Prologue: The 2012 Wilson Research Group Functional Verification Study

This is the first in a series of blogs that presents the results from the 2012 Wilson Research Group Functional Verification Study.

Study Overview

In 2002 and 2004, Ron Collett International, Inc. conducted its well known ASIC/IC functional verification studies, which provided invaluable insight into the state of the electronic industry and its trends in design and verification. However, after the 2004 study, no other industry studies were conducted, which left a void in identifying industry trends.

To address this void, Mentor Graphics commissioned Far West Research to conduct an industry study on functional verification in the fall of 2007. Then in the fall of 2010, Mentor commissioned Wilson Research Group to conduct another functional verification study. Both of these studies were conducted as blind studies to avoid influencing the results. This means that the survey participants did not know that the study was commissioned by Mentor Graphics. In addition, to support trend analysis on the data, both studies followed the same format and questions (when possible) as the original 2002 and 2004 Collett studies.

In the fall of 2012, Mentor Graphics commissioned Wilson Research Group again to conduct a new functional verification study. This study was also a blind study and follows the same format as the Collett, Far West Research, and previous Wilson Research Group studies. The 2012 Wilson Research Group study is one of the largest functional verification studies ever conducted. The overall confidence level of the study was calculated to be 95% with a margin of error of 4.05%.

Unlike the previous Collett and Far West Research studies that were conducted only in North America, both the 2010 and 2012 Wilson Research Group studies were worldwide studies. The regions targeted were:

  • North America:Canada,United States
  • Europe/Israel:Finland,France,Germany,Israel,Italy,Sweden,UK
  • Asia (minusIndia):China,Korea,Japan,Taiwan
  • India

The survey results are compiled both globally and regionally for analysis.

Another difference between the Wilson Research Group and previous industry studies is that both of the Wilson Research Group studies also included FPGA projects. Hence for the first time, we are able to present some emerging trends in the FPGA functional verification space.

Figure 1 shows the percentage makeup of survey participants by their job description. The red bars represents the FPGA participants while the green bars represent the non-FPGA (i.e., IC/ASIC) participants.


Figure 1: Survey participants job title description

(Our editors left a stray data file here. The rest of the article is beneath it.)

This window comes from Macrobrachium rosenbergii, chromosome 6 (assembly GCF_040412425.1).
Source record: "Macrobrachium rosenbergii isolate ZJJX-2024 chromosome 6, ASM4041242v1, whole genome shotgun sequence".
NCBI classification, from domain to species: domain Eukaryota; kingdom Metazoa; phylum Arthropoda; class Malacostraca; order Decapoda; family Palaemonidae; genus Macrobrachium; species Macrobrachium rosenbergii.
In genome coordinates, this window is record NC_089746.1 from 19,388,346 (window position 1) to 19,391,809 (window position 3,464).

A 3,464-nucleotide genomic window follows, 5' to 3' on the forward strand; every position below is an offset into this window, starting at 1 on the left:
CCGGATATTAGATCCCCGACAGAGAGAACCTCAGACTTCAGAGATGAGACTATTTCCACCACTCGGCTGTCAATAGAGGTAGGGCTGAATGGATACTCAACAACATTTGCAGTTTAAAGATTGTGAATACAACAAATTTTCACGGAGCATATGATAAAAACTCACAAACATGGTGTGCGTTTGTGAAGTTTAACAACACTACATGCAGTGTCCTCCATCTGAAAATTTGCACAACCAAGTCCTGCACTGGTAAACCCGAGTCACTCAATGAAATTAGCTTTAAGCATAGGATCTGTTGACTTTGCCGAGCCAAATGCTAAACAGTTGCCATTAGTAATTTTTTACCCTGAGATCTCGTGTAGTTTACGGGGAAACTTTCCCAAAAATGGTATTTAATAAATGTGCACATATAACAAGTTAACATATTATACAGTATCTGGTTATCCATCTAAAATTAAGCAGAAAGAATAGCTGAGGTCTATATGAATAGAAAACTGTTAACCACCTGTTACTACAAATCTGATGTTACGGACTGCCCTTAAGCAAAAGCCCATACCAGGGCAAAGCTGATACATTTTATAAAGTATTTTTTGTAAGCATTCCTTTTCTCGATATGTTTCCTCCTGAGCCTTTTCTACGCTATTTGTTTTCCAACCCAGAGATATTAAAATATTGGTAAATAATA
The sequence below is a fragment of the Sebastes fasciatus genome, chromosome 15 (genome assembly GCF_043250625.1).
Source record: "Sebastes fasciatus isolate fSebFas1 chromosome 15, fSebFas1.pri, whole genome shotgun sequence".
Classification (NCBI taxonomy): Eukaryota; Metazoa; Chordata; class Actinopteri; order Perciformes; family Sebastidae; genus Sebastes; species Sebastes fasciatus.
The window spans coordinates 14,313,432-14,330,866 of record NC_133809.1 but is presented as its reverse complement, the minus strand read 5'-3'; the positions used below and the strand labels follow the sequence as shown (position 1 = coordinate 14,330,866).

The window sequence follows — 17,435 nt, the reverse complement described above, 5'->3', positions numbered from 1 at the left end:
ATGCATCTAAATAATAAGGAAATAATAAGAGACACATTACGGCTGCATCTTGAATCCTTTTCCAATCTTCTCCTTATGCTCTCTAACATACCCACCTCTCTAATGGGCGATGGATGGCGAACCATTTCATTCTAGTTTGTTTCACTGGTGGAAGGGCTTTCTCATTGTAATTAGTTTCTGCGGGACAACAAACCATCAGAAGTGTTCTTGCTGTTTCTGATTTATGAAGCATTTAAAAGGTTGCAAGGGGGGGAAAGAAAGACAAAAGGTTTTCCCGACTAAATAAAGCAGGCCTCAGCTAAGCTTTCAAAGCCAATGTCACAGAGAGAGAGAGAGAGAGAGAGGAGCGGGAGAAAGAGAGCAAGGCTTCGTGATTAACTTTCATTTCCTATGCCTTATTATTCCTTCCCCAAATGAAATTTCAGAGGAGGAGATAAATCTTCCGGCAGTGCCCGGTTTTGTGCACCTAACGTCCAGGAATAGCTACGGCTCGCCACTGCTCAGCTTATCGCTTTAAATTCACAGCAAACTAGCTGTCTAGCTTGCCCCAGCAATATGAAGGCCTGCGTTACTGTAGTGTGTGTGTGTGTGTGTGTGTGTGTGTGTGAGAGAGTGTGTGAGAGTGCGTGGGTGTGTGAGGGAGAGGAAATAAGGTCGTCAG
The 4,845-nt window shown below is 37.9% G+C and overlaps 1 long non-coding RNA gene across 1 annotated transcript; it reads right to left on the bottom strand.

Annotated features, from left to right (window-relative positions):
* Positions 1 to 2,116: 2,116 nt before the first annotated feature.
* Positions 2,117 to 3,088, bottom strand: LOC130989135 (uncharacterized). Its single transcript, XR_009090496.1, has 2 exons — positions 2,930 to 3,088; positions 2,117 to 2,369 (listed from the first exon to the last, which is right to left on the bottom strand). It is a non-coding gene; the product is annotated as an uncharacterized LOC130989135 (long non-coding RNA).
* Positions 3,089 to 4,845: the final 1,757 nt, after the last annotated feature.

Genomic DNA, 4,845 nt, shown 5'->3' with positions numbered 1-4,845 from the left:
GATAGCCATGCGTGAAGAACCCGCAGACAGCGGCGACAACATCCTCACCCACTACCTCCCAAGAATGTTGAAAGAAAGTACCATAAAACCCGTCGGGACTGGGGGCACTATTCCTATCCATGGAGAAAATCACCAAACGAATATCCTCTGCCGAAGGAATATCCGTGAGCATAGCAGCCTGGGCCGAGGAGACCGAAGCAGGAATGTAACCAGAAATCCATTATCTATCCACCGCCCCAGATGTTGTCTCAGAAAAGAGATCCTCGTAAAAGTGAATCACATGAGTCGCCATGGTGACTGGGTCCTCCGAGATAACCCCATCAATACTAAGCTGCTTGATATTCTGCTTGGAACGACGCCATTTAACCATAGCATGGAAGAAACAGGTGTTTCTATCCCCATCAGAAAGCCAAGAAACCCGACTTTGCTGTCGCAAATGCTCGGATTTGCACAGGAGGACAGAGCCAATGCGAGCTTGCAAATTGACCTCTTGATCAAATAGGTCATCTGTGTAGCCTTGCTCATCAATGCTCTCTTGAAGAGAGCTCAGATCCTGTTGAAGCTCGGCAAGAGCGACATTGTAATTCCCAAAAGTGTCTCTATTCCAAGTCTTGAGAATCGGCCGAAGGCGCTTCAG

Figure 2 shows the percentage makeup of survey participants by company type. Again, the red bars represents the FPGA participants while the green bars represents the non-FPGA (i.e., IC/ASIC) participants.

Figure 2: Survey participants company description

In a future set of blogs, over the course of the next few months, I plan to present the highlights from the 2012 Wilson Research Group study along with my analysis, comments, and obviously, opinions. A few interesting observations emerged from the study, which include:

  1. FPGA projects are beginning to adopt advanced verification techniques due to increased design complexity.
  2. The effort spent on verification is increasing.
  3. The industry is converging on common processes driven by maturing industry standards.

A few final comments concerning the 2012 Wilson Research Group Study.  As I mentioned, the study was based on the original 2002 and 2004 Collett studies.  To ensure consistency in terms of proper interpretation (or potential error related to mis-interpretation of the questions), we have avoided changing or modifying the questions over the years—with the exception of questions that relate to shrinking geometries sizes and gate counts. One other exception relates  introducing a few new questions related to verification techniques that were not a major concern ten years ago (such as low-power functional verification).  Ensuring consistency in the line of questioning enables us to have high confidence in the trends that emerge over the years.

Also, the method in which the study pools was created follows the same process as the original Collett studies.  It is important to note that the data presented in this series of blogs does not represent trends related to silicon volume (that is, a few projects could dominate in terms of the volume of manufactured silicon and not represent the broader industry).  The data in this series of blogs represents trends related to the study pool—which is a fair proxy for active design projects.

My next blog presents current design trends that were identified by the survey. This will be followed by a set of blogs focused on the functional verification results.

Also, to learn more about the 2012 Wilson Reserach Group study, view my pre-recorded Functional Verification Study web-seminar, which is located out on the Verification Academy website.

Quick links to the 2012 Wilson Research Group Study results (so far…)



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